Continuing on from yesterday’s challenge, the point of day twelve is to talk about the complete opposite – a book that makes you sad. For this one, I had a few in mind, but I decided to narrow it down based more on my afterthoughts than anything else.
If there are two things I am good at when it comes to talking about books, it’s gushing about books that I adore and ranting about books I hate. So, today’s challenge is going to be one that I am going to have a lot to say about.
I feel like the point of day ten’s challenge may be to provoke the mob, get a bunch of die-hard fans to sharpen their pitchforks in defence of their favourite book. I don’t really like that stance because everyone should be open to their own opinions, but this planet isn’t that simple. There have always been people who will get overly defensive over things they care about and not listen to any critiques about it, and there always will be.
For day nine, the challenge says that you have to talk about a book that you’ve been meaning to read. For me, there a lot of books on my shelves that I have been meaning to read. I will often pick up a book from Amazon or Asda or Waterstones, thinking it sounds cool, but then not read it for a good few years.
The challenge for day eight is something that I am really happy about because it means that I get to gush about one of my favourite things in the world – design. I won’t claim to be an expert or anything of the sort; I just really love good designs, great pieces of artwork.
Day seven should be fairly easy in the sense that I know what book I’m going to pick, but I don’t really know what to say about it. There isn’t really all that much to say.
The theme for this day is to pick out your favourite book title. The rules weren’t very specific – it doesn’t say whether it has to be a book that you’ve read or just a name that you’ve heard and liked the sound of.
Day six of the challenge took a bit of thought because there are a lot of books that I have read that I would like more people to read – however there are also a lot more books that I’ve read that everyone else seems to have read as well.
Five days into the challenge and I’ve finally come across another one that I’m not quite sure what to write about. The thing about this challenge is you have to pick out your favourite book series – and I pretty much did that yesterday. However, my interests are always fluctuating.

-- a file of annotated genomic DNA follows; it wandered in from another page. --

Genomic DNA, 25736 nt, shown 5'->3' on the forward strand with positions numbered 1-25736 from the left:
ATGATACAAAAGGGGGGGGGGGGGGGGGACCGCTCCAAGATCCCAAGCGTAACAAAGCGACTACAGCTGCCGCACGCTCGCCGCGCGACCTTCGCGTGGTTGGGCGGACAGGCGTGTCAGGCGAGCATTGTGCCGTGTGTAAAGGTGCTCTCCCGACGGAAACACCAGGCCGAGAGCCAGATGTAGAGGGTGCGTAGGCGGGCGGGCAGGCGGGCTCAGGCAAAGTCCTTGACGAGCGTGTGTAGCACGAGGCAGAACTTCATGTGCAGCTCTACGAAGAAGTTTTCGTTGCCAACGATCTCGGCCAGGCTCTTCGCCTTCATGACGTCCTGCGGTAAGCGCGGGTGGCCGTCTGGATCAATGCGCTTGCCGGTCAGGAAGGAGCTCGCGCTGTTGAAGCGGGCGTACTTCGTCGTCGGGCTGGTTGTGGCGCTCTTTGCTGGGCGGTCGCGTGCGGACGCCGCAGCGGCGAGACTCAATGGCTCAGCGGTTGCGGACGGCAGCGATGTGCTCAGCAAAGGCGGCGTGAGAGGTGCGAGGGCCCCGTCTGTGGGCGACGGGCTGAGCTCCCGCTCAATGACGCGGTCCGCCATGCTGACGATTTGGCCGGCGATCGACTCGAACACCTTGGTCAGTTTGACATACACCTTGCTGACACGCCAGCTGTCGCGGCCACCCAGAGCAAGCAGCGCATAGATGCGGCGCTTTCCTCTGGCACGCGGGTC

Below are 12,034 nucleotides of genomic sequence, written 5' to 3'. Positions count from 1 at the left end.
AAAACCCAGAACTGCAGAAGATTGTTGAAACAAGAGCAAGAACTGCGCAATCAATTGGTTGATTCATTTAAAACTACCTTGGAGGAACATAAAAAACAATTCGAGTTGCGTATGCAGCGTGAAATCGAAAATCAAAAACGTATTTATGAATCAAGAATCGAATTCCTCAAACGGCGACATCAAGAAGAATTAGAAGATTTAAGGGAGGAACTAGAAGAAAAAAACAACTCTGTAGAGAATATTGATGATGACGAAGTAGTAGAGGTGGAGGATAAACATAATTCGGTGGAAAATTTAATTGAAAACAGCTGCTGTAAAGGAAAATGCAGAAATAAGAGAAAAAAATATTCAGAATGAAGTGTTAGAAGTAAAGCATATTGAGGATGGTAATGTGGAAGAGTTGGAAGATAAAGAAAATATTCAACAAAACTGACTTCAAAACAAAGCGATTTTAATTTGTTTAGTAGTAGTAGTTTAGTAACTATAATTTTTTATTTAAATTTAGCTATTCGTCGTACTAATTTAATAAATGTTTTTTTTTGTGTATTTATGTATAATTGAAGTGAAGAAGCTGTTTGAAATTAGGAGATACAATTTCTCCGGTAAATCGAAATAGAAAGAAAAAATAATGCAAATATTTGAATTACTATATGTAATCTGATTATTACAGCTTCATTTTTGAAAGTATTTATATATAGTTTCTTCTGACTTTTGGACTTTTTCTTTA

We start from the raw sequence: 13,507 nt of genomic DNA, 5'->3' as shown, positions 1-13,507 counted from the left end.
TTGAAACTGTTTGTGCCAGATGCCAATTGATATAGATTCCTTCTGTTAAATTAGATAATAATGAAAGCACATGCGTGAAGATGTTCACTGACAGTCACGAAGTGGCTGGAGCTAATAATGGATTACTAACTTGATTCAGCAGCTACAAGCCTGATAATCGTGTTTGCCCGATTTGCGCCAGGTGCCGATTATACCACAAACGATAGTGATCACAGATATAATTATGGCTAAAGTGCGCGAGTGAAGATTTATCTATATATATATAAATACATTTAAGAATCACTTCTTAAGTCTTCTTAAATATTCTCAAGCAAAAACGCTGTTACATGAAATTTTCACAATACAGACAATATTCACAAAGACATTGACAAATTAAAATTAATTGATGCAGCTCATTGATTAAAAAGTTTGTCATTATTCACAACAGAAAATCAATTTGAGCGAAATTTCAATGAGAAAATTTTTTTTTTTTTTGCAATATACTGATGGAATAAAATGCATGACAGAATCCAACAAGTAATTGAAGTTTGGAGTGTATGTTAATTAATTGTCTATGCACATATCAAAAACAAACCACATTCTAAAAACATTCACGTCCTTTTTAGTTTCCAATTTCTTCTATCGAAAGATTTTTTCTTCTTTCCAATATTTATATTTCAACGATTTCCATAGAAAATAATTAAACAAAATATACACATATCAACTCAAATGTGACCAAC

Day four of the thirty-day challenge is definitely my favourite so far because it’s giving me the opportunity to gush about my favourite book series of all time – albeit through a singular book in the series.
The theme this time is “The Book You’ve Reread Most Often”, and in recent years, simply because of the astounding amount of books I’ve come to own, I don’t regularly reread books. When I was a kid and depended on my mother or father to get me books, I didn’t really have all that many. I remember a time when I was fourteen and only got £2 a week for pocket money from my grandmother begging my Dad to give me the extra £2 I was missing to be able to get this book I wanted. So, because I was so limited, I would reread what books I did have before venturing out to the local libraries to get more.
Day three of the challenge, I suppose, is supposed to be a little more difficult than day two. You have to look back over into 2016 and pick out the best book you read. I guess for some people, and probably me in a year’s time, this would be pretty difficult if you read a lot of good books. Don’t get me wrong, there were a lot of books that did stand out to me last year and got me thinking and feeling things that I never thought I would. But there is one book in particular that stood out amongst all the others… and I’ve talked about it a fair amount already…